Motor (Australia) - - RACER MEETS ROAD CAR - –JT

IT’S THE MORN­ING af­ter the tyre test, sun yet to rise. The race team’s packed up and the road car will be trans­ported back to the UK in a few hours’ time, but right now it’s idling in the pre-dawn gloom, warm­ing its flu­ids, driver’s door aloft. We’ve es­tab­lished it’s shot through with race car DNA, but we have to ex­plore the road car bit. Is the GT just too track-fo­cused for its own good? Slide over the wide car­bon sills and you’re left in no doubt that you’re deep within the struc­ture of the car. There’s car­bon ev­ery­where; even the dash is a struc­tural ele­ment. Its de­sign is func­tional to the point of be­ing non­de­script, the steer­ing wheel an ugly switchgear-pep­pered ob­long. It feels great on the move, the power steer­ing (linked to the same hy­draulic sys­tem as the move­able wing and sus­pen­sion) pur­pose­fully weighty and un­err­ingly ac­cu­rate. There’s sim­i­larly bril­liant feel and feed­back through the brakes, the car­bon-ce­ramic discs more feel­some and less grabby than most, although they ssshhh when you breathe on the pedal, like cup­ping a seashell to your ear. The rest of the car’s pretty vo­cal, too. It’s a ca­coph­ony of creaks, squeaks and rat­tles ac­com­pa­nied by whooshes and whis­tles from the tur­bos. You’ll need to talk pretty loudly to chat with your pas­sen­ger, as­sum­ing they haven’t been scared into si­lence by the per­for­mance. The cen­tral pipes sound more nu­anced than the race car’s, the V6 emit­ting a nice throaty tone, even if it doesn’t quite set your hairs on end like a Lam­borgh­ini. Throt­tle re­sponse does, though, the mer­est twitch of your big toe reg­is­ter­ing on the dig­i­tal rev counter, turbo lag con­spic­u­ous by its ab­sence. And no ques­tion it’s pow­er­ful – on de­cid­edly dog-eared tyres from the pre­vi­ous day’s track ac­tiv­i­ties, the trac­tion con­trol light is still wink­ing in fifth gear. How­ever, it’s not scary. As we travel fur­ther from Aragon, the road un­tan­gles into long, fast, free­hand arcs and the su­per­car from Ford feels planted, its long wheel­base and all that wind tun­nel work in­still­ing huge sta­bil­ity, and in turn con­fi­dence. Ride qual­ity is on the firm side, even in Comfort mode, but there is flu­id­ity to the GT’s move­ments – it doesn’t feel like a solidly sprung race­track refugee. It looks a bit like one in places, though – there’s sealant vis­i­ble be­tween the A-pil­lars and wind­screen, for in­stance, the boot’s laugh­ably tiny and there’s nowhere to put any­thing in the in­te­rior. The seat bases are fixed in po­si­tion, while you heave on a strap to move the ped­als in­stead – it’s lighter that way round. Back rests do ad­just, though, and I ac­tu­ally found them in­cred­i­bly com­fort­able over a few hours’ driv­ing. They look great too, curved rip­ples of leather like a ’60s sports car. Rear vis­i­bil­ity? Not so much. But thanks to its clear re­vers­ing cam­era, the GT’s no more or less dif­fi­cult to re­verse than most su­per­cars. Nat­u­ral ri­vals are hard to pin­point. The GT oc­cu­pies its own space in the su­per­car king­dom, more fo­cused than an Aven­ta­dor SV, more exotic than a 911 GT2 RS. Rad­i­cal’s RXC Coupe was also de­signed with dual road/ race roles (and uses the same Ford Eco­Boost V6), but that’s hairier still. Per­haps clos­est is the Glick­en­haus SCG Stradale, but that was de­signed as a race car first, then adapted for road use. The McLaren 720S is more rounded, but it’s a dif­fer­ent an­i­mal. Ford could have made an­other retro pas­tiche of the orig­i­nal GT40, and it would have sold. But, thank­fully, it chose not to. The rac­ing link gives this car a cred­i­bil­ity that, for me, makes it the most com­pelling su­per­car on sale to­day. That the GT can fight for vic­tory at Le Mans and play the role of thrilling road toy is re­mark­able, and ce­ments its sta­tus as a stand-out achieve­ment in the same vein as the orig­i­nal GT40.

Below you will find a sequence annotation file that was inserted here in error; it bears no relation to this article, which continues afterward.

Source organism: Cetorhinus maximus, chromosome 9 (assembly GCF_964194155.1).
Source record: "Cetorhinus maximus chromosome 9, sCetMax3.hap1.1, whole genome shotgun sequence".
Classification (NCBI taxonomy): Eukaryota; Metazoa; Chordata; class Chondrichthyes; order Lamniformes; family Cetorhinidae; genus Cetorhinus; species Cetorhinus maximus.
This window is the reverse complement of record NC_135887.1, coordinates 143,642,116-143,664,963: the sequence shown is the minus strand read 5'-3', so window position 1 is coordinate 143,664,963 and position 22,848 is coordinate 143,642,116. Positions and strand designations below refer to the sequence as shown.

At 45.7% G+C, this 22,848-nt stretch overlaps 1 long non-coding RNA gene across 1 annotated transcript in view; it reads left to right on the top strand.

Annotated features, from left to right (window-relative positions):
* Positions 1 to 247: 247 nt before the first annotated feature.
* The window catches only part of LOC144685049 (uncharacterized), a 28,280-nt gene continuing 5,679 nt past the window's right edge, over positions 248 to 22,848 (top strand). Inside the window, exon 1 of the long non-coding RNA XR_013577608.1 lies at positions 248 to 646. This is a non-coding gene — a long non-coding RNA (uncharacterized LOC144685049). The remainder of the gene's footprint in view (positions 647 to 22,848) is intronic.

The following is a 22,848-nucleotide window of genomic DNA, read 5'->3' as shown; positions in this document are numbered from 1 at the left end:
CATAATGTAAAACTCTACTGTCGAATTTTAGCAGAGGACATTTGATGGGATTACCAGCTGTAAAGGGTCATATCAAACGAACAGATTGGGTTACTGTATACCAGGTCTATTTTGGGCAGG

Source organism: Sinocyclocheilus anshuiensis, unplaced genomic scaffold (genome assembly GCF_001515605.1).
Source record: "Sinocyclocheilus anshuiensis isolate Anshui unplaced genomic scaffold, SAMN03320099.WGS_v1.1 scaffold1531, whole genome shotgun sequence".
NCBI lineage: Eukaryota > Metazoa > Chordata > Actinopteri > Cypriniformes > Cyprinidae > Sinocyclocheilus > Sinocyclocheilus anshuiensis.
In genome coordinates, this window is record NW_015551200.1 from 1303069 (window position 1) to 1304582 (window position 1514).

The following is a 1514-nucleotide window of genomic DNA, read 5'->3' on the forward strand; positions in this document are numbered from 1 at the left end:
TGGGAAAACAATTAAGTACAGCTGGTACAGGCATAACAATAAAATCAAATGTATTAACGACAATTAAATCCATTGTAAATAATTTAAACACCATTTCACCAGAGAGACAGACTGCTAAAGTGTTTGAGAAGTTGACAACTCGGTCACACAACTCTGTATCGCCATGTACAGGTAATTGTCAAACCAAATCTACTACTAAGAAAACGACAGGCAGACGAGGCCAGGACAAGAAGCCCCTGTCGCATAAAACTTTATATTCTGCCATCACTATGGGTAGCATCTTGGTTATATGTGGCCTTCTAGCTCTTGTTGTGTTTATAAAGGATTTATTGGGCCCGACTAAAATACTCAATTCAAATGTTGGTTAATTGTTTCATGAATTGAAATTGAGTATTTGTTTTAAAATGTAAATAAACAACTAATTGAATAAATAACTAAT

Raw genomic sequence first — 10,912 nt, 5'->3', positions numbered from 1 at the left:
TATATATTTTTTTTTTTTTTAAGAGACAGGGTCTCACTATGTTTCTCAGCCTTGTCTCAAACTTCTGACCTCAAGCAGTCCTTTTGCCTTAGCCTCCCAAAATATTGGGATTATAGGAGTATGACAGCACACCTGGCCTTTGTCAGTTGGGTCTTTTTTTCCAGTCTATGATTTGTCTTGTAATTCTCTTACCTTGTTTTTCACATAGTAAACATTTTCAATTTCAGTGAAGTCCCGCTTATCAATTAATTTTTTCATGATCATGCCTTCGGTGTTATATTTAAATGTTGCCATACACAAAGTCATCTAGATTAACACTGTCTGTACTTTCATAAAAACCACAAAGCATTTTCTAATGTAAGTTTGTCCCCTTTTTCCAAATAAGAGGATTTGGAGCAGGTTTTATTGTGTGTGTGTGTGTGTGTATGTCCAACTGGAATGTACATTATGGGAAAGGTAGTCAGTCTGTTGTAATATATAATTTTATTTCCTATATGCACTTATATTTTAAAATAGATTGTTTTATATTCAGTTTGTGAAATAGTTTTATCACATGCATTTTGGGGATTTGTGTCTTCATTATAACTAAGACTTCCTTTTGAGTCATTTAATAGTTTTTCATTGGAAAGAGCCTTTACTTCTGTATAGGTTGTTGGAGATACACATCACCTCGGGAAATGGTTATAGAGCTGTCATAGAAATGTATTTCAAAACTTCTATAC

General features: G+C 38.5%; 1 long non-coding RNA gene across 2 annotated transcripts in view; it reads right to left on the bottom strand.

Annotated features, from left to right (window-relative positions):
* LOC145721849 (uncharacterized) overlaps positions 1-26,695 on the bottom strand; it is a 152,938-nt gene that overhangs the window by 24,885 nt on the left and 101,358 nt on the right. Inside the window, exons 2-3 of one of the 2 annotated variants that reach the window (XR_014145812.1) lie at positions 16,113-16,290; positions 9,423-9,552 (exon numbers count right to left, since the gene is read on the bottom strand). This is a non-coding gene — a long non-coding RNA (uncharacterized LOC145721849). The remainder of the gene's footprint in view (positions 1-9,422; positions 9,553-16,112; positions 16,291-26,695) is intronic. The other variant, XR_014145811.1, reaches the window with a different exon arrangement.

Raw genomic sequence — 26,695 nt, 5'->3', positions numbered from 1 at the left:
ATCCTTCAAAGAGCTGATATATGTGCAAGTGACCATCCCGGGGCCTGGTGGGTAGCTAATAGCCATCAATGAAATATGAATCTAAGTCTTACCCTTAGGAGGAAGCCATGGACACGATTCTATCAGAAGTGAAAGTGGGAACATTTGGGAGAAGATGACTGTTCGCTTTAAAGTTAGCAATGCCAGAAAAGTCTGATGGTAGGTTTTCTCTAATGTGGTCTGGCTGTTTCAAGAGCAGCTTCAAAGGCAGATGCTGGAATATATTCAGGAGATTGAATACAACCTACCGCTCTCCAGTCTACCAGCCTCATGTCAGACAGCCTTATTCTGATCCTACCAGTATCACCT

RIGHT Rac­ing ties, tan­gi­ble links to the track war­rior make the Ford GT truly unique in the su­per­car land­scape. And for that, it’s very hard not to love

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